I’d like to begin this week’s Florida Keys fishing report by welcoming several of our seasonal friends back to the Keys. I was pleased to see many familiar faces at Sparky’s Landing in Key Colony Beach this past week and I look forward to fishing with many of you over the months ahead. You’ve arrived at the ideal time to experience some truly amazing fishing!
Speaking of seasonal visitors, the cold weather pelagic game fish (most notably the sailfish) are arriving in good numbers as well. This past Monday we caught three sails aboard the Best Bet in just a few hours— two while slow trolling live pilchards, and one that was spraying bait in the shallows.
It seems that more and more sailfish are arriving each day and the bite should only improve when the temperature drops a few degrees. With all the bait that is around, and all the reports funneling in of multiple sails already being caught throughout the Keys (despite the unseasonably warm weather), all indications point towards this being another incredible Florida Keys sailfish season.
For those of you planning on targeting sails over the next few weeks I recommend heading out to the 100 to 180-feet of water depths and looking for current edges or color changes. Put out a spread of live ballyhoo or pilchards and work both sides of the edge until you locate the fish. Keep your eyes open for free jumpers, and once you see one try and get south-southwest of the fish and pitch out a net full of freebies to keep the fish around while you’re getting your baits out. Fish generally travel towards the southwest this time of year so whenever you’re trying to get ahead of a free jumping sail it’s a good bet he’s headed that direction.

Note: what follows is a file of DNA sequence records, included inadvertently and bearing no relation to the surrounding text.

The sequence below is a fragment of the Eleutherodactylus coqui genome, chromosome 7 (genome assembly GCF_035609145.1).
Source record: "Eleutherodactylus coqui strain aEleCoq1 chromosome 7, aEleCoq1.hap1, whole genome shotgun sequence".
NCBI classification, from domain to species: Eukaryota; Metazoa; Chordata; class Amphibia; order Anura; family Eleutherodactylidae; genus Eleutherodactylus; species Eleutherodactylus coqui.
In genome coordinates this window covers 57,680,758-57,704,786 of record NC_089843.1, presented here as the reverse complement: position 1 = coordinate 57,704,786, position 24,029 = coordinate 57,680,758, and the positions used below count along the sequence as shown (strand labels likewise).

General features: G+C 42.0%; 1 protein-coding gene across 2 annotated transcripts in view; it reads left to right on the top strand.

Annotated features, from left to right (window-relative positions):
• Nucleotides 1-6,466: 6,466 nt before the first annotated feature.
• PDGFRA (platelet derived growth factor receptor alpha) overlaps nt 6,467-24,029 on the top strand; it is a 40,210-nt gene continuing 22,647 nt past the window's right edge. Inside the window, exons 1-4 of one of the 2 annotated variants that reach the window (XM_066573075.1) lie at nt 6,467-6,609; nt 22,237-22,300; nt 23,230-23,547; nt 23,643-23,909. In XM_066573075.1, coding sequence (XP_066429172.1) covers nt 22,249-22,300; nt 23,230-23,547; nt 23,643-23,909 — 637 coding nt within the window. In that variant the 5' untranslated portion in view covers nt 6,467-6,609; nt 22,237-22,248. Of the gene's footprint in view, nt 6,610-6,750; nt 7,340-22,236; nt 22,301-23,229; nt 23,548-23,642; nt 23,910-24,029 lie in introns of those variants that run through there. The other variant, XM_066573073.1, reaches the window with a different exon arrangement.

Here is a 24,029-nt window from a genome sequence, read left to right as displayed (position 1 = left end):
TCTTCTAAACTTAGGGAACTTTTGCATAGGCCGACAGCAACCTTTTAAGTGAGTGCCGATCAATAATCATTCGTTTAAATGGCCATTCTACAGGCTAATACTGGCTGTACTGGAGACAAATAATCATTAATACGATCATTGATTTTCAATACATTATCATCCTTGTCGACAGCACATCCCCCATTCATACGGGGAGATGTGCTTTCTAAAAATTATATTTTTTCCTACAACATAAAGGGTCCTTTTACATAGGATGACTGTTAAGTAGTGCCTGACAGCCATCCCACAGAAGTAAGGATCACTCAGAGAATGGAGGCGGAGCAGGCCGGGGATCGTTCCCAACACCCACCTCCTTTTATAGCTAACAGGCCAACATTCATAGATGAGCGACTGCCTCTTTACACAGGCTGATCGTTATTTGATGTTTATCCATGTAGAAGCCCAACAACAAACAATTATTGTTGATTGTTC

While slow trolling for sailfish I generally use light spinning tackle with 15-pound monofilament line, with a long, 15-foot stretch of fluorocarbon leader attached to a circle hook. For bait, large pilchards and live ballyhoo are usually my bait of choice. For those of you looking to load up on ballyhoo you shouldn’t have any difficulty finding them on the reef. Just anchor up, put out a block of chum, and wait for them to show up in your chum slick.
Elsewhere in the Atlantic, the patch reefs have been teaming with life and over the past week we’ve been experiencing phenomenal catches of muttons, mangroves, yellowtails, black and red grouper, and loads of cero mackerel.
Live pilchards and ballyhoo, fished on a 3/8 or ½ ounce jig head have been yielding the best results, while small pinfish are also an excellent bait of choice. Use a stretch of 20 or 30-pound fluorocarbon leader depending on the water clarity, and remember to get that fish off the bottom as soon as you have him hooked up.
Inshore, look for the flats to be most productive during the late morning and early afternoon hours and for tailing bonefish and permit to be most active on the falling tides.
Your Best Bet for the Week Ahead: Patch Reefs and Sailfish
Hit the patch reefs to catch a tasty dinner of snapper and grouper, and then head out to the edge of the reef in pursuit of high-flying sailfish.
A day of patch reef fishing this past week that produced plenty of grouper, snapper, and cero mackerel.
The happy hour crew from Sparky’s with a limit of mangrove snappers up to 4lbs caught aboard the Best Bet.